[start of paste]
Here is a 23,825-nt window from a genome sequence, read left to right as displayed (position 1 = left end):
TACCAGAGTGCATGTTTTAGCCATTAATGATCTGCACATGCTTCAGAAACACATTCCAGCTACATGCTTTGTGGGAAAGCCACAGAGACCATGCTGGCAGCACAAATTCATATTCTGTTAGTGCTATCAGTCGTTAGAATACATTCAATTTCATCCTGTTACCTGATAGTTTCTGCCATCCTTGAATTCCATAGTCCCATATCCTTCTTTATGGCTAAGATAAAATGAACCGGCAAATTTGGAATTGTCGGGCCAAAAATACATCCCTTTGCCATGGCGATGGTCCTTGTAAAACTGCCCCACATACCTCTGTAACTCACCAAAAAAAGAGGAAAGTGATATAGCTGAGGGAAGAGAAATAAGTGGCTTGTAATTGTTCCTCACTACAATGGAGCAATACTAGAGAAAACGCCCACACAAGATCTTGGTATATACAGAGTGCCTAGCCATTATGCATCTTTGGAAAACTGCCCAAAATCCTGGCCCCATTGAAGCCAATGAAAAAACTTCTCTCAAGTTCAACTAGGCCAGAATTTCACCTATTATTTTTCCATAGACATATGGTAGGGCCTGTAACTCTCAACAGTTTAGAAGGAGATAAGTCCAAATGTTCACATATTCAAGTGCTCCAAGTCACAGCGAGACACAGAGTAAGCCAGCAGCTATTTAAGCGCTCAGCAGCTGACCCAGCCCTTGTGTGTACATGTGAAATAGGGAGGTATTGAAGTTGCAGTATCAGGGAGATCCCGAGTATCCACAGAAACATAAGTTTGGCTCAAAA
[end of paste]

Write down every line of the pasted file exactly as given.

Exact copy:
Here is a 23,825-nt window from a genome sequence, read left to right as displayed (position 1 = left end):
TACCAGAGTGCATGTTTTAGCCATTAATGATCTGCACATGCTTCAGAAACACATTCCAGCTACATGCTTTGTGGGAAAGCCACAGAGACCATGCTGGCAGCACAAATTCATATTCTGTTAGTGCTATCAGTCGTTAGAATACATTCAATTTCATCCTGTTACCTGATAGTTTCTGCCATCCTTGAATTCCATAGTCCCATATCCTTCTTTATGGCTAAGATAAAATGAACCGGCAAATTTGGAATTGTCGGGCCAAAAATACATCCCTTTGCCATGGCGATGGTCCTTGTAAAACTGCCCCACATACCTCTGTAACTCACCAAAAAAAGAGGAAAGTGATATAGCTGAGGGAAGAGAAATAAGTGGCTTGTAATTGTTCCTCACTACAATGGAGCAATACTAGAGAAAACGCCCACACAAGATCTTGGTATATACAGAGTGCCTAGCCATTATGCATCTTTGGAAAACTGCCCAAAATCCTGGCCCCATTGAAGCCAATGAAAAAACTTCTCTCAAGTTCAACTAGGCCAGAATTTCACCTATTATTTTTCCATAGACATATGGTAGGGCCTGTAACTCTCAACAGTTTAGAAGGAGATAAGTCCAAATGTTCACATATTCAAGTGCTCCAAGTCACAGCGAGACACAGAGTAAGCCAGCAGCTATTTAAGCGCTCAGCAGCTGACCCAGCCCTTGTGTGTACATGTGAAATAGGGAGGTATTGAAGTTGCAGTATCAGGGAGATCCCGAGTATCCACAGAAACATAAGTTTGGCTCAAAA